Our brains have evolved so that when our nucleus accumbens sends signals that our survival is at risk, the prefrontal cortex is muted. This allows us split-second action to avoid immediate danger, without any backtalk from the prefrontal cortex.
Drugs take over that function. They shut down the prefrontal cortex.

* The social media giant’s algorithms are programmed to keep us engaged, which is best achieved through provoking strong emotion—especially outrage. Outrage is intoxicating. Our brains evolved to feel outrage at the transgressions of someone in our group. It was essential to survival. Enforcing social norms, correcting the misbehavior of others also made us feel noble. “When people decide to punish somebody who has behaved unfairly, we see activation in brain areas associated with reward,” Molly Crockett, a Yale University psychologist, told the podcast Hidden Brain . “There’s a visceral satisfaction in doling out punishment.”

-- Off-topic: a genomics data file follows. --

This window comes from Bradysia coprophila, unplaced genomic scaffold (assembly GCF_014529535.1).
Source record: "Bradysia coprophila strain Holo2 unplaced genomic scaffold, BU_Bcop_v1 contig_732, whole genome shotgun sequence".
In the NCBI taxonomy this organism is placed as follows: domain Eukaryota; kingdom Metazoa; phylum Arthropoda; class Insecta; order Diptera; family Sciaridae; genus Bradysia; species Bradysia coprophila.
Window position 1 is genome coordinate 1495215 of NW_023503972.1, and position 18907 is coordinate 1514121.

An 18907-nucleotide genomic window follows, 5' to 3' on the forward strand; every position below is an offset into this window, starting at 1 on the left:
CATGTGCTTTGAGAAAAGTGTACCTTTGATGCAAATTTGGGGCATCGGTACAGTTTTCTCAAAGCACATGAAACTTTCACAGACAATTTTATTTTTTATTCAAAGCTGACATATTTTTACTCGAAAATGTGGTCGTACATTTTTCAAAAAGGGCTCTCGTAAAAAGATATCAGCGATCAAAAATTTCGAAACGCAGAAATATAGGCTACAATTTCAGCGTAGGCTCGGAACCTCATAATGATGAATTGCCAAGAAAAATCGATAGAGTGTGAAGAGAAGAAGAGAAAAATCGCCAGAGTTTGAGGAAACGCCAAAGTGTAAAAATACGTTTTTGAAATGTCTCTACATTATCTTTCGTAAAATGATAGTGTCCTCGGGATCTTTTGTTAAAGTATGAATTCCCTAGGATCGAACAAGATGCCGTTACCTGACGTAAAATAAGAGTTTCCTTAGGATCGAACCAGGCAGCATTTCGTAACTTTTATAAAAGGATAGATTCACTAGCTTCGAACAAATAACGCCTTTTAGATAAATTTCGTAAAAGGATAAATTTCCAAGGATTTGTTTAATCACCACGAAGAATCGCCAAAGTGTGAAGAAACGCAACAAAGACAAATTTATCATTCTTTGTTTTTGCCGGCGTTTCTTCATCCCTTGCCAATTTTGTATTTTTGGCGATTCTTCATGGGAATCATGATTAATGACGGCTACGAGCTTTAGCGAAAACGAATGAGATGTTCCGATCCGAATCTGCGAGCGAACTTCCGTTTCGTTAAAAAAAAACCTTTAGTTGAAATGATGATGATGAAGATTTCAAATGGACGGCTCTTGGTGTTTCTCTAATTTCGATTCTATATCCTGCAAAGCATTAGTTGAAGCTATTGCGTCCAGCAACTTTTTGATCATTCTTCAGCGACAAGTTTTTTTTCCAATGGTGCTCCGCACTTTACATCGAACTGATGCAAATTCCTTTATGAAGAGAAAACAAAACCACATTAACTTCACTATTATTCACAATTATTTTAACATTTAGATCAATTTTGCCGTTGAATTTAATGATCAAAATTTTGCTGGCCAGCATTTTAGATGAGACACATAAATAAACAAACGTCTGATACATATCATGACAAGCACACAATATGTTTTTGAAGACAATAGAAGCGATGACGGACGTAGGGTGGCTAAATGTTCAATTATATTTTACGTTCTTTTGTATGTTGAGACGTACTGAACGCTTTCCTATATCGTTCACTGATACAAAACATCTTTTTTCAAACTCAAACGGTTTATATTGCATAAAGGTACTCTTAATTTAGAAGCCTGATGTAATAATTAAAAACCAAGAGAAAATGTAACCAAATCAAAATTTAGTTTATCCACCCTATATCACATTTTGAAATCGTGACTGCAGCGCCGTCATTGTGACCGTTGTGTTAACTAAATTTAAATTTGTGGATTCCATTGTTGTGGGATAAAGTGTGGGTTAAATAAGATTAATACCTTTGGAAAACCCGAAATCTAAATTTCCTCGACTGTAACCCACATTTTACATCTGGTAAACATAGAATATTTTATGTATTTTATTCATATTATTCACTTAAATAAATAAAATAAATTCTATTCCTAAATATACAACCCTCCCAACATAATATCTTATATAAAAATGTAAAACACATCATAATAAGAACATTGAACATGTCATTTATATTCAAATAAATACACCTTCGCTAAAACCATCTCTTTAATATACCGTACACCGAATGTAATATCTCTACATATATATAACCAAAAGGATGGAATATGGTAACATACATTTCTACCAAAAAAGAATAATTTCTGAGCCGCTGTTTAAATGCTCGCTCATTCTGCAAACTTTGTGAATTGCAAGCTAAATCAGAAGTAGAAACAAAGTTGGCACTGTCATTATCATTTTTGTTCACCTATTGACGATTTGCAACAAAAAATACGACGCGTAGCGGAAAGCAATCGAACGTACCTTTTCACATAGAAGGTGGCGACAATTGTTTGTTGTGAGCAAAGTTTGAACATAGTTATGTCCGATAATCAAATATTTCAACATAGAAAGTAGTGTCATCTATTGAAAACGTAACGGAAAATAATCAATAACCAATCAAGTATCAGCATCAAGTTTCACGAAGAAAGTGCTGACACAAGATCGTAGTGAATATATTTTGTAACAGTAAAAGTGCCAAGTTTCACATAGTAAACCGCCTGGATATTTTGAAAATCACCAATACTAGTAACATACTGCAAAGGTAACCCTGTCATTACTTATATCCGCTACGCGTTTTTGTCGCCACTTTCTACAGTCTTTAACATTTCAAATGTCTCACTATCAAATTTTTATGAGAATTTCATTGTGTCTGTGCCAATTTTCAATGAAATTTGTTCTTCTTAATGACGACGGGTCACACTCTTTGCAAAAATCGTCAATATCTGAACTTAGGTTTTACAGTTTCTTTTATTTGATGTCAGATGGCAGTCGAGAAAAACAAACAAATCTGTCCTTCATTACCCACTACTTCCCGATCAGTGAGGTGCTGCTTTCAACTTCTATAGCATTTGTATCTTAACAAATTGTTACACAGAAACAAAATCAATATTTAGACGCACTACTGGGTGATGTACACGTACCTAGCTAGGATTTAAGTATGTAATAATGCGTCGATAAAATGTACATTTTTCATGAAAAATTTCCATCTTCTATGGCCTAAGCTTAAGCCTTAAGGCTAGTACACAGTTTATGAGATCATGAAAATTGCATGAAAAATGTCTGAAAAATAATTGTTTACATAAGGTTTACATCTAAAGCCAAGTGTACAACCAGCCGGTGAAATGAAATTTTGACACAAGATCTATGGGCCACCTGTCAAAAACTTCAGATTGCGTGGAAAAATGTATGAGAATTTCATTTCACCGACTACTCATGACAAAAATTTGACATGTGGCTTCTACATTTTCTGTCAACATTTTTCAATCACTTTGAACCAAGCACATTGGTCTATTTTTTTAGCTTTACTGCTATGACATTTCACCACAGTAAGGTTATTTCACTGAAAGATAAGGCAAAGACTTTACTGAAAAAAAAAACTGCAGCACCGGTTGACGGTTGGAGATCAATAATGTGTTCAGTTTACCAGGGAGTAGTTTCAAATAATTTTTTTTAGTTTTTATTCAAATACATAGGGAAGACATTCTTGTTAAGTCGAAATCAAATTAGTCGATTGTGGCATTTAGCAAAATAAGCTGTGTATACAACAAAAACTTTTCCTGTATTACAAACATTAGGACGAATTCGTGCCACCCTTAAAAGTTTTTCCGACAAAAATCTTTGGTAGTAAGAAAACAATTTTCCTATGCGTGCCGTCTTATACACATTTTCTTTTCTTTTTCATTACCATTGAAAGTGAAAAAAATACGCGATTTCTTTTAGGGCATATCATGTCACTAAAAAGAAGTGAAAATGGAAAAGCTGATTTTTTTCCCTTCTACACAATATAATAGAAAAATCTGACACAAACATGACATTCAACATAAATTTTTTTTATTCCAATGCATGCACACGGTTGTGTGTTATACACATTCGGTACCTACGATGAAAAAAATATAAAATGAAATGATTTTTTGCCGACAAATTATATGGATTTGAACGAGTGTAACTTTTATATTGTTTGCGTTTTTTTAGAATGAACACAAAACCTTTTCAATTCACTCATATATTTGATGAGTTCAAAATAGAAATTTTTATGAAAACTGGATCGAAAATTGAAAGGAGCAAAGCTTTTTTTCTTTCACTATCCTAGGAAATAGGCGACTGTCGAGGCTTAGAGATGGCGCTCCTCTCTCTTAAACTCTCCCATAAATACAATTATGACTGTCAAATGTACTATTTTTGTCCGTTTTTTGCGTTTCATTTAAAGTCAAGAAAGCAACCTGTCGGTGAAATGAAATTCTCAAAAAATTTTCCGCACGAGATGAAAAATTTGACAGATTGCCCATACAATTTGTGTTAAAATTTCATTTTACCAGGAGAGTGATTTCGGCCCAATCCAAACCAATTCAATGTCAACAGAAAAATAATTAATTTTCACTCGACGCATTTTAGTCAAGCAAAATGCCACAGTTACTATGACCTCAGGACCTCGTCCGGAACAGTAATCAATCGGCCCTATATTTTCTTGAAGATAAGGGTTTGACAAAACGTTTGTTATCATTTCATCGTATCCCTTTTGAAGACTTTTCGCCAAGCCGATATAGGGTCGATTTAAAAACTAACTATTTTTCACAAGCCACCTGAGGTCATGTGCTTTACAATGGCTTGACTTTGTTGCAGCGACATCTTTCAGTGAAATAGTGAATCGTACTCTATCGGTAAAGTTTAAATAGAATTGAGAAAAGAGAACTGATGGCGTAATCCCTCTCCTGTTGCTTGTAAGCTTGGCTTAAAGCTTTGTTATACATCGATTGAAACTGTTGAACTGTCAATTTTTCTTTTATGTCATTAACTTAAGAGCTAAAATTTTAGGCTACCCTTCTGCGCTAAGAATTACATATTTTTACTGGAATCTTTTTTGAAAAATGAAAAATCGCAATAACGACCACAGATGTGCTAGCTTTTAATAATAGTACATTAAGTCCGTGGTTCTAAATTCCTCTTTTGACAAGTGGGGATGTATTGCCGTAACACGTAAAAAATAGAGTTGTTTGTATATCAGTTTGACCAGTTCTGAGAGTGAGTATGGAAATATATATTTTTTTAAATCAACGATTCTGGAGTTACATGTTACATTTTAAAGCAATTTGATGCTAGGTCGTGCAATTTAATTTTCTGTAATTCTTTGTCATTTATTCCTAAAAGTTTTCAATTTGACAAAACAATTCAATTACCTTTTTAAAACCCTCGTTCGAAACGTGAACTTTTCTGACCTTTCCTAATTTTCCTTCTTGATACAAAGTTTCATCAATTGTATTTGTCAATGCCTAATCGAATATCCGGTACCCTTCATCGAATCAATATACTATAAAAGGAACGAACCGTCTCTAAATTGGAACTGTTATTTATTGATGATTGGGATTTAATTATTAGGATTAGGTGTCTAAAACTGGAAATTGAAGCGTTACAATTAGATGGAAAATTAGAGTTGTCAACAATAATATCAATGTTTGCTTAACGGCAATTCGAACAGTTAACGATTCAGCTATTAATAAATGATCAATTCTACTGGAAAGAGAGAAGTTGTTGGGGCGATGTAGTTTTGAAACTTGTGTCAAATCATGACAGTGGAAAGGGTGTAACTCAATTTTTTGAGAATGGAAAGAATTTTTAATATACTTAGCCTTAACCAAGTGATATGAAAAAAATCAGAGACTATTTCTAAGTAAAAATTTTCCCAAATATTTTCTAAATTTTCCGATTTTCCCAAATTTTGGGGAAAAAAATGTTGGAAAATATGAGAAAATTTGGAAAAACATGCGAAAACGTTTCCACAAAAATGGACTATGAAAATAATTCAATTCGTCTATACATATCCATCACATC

Left unchecked, the brain’s reward system for moral indignation leads to the Spanish Inquisition, to witch trials—and to what goes on daily on Facebook and Twitter. Outrage keeps us engaged better than almost anything. This engagement allows social media apps to sell more ads, fueling their bottom line. In priming our natural outrage, an impulse that evolved to keep us alive, social media apps have us tearing each other apart. Like dope dealers—just peddling outrage.